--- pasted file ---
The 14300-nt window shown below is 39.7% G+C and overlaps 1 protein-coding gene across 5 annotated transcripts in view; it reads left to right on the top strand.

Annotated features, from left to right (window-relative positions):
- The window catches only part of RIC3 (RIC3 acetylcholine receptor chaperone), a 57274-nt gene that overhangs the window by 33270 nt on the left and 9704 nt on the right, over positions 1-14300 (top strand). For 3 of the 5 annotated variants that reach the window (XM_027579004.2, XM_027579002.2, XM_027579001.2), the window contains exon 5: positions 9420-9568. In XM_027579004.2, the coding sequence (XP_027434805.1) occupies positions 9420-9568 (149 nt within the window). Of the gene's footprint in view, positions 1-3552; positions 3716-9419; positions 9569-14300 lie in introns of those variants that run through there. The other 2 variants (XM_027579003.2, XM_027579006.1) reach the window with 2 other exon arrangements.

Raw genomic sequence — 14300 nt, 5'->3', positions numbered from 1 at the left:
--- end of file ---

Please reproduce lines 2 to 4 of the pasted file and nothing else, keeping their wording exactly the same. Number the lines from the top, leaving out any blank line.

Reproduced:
Annotated features, from left to right (window-relative positions):
- The window catches only part of RIC3 (RIC3 acetylcholine receptor chaperone), a 57274-nt gene that overhangs the window by 33270 nt on the left and 9704 nt on the right, over positions 1-14300 (top strand). For 3 of the 5 annotated variants that reach the window (XM_027579004.2, XM_027579002.2, XM_027579001.2), the window contains exon 5: positions 9420-9568. In XM_027579004.2, the coding sequence (XP_027434805.1) occupies positions 9420-9568 (149 nt within the window). Of the gene's footprint in view, positions 1-3552; positions 3716-9419; positions 9569-14300 lie in introns of those variants that run through there. The other 2 variants (XM_027579003.2, XM_027579006.1) reach the window with 2 other exon arrangements.

Raw genomic sequence — 14300 nt, 5'->3', positions numbered from 1 at the left: